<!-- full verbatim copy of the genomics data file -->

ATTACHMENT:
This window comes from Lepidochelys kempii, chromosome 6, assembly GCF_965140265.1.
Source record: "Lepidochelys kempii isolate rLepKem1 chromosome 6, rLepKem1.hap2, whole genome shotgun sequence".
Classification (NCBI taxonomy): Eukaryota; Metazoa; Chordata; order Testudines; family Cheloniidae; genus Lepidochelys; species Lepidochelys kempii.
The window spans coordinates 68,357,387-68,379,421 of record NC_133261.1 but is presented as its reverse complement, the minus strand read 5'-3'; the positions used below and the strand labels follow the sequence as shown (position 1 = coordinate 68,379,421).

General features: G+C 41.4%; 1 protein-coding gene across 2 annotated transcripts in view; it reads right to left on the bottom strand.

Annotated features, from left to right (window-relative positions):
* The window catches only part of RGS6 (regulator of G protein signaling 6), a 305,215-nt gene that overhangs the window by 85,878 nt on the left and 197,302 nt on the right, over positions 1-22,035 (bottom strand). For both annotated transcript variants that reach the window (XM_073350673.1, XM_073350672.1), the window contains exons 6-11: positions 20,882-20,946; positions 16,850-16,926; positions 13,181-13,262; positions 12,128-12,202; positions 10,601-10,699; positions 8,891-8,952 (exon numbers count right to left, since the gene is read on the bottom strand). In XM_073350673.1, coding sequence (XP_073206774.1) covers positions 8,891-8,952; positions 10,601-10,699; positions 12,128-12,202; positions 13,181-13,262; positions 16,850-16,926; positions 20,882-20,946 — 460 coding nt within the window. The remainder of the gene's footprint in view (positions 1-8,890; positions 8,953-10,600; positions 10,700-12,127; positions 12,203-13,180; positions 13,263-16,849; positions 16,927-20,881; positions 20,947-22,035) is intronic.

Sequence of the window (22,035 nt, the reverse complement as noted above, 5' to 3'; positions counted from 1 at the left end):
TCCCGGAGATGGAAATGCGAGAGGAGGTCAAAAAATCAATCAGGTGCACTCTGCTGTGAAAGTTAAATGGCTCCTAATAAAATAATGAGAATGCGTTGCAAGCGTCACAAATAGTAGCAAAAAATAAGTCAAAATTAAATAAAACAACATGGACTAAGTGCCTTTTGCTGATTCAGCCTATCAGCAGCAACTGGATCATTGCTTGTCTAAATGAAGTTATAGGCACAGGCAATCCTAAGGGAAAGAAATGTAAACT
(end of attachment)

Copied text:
This window comes from Lepidochelys kempii, chromosome 6, assembly GCF_965140265.1.
Source record: "Lepidochelys kempii isolate rLepKem1 chromosome 6, rLepKem1.hap2, whole genome shotgun sequence".
Classification (NCBI taxonomy): Eukaryota; Metazoa; Chordata; order Testudines; family Cheloniidae; genus Lepidochelys; species Lepidochelys kempii.
The window spans coordinates 68,357,387-68,379,421 of record NC_133261.1 but is presented as its reverse complement, the minus strand read 5'-3'; the positions used below and the strand labels follow the sequence as shown (position 1 = coordinate 68,379,421).

General features: G+C 41.4%; 1 protein-coding gene across 2 annotated transcripts in view; it reads right to left on the bottom strand.

Annotated features, from left to right (window-relative positions):
* The window catches only part of RGS6 (regulator of G protein signaling 6), a 305,215-nt gene that overhangs the window by 85,878 nt on the left and 197,302 nt on the right, over positions 1-22,035 (bottom strand). For both annotated transcript variants that reach the window (XM_073350673.1, XM_073350672.1), the window contains exons 6-11: positions 20,882-20,946; positions 16,850-16,926; positions 13,181-13,262; positions 12,128-12,202; positions 10,601-10,699; positions 8,891-8,952 (exon numbers count right to left, since the gene is read on the bottom strand). In XM_073350673.1, coding sequence (XP_073206774.1) covers positions 8,891-8,952; positions 10,601-10,699; positions 12,128-12,202; positions 13,181-13,262; positions 16,850-16,926; positions 20,882-20,946 — 460 coding nt within the window. The remainder of the gene's footprint in view (positions 1-8,890; positions 8,953-10,600; positions 10,700-12,127; positions 12,203-13,180; positions 13,263-16,849; positions 16,927-20,881; positions 20,947-22,035) is intronic.

Sequence of the window (22,035 nt, the reverse complement as noted above, 5' to 3'; positions counted from 1 at the left end):
TCCCGGAGATGGAAATGCGAGAGGAGGTCAAAAAATCAATCAGGTGCACTCTGCTGTGAAAGTTAAATGGCTCCTAATAAAATAATGAGAATGCGTTGCAAGCGTCACAAATAGTAGCAAAAAATAAGTCAAAATTAAATAAAACAACATGGACTAAGTGCCTTTTGCTGATTCAGCCTATCAGCAGCAACTGGATCATTGCTTGTCTAAATGAAGTTATAGGCACAGGCAATCCTAAGGGAAAGAAATGTAAACT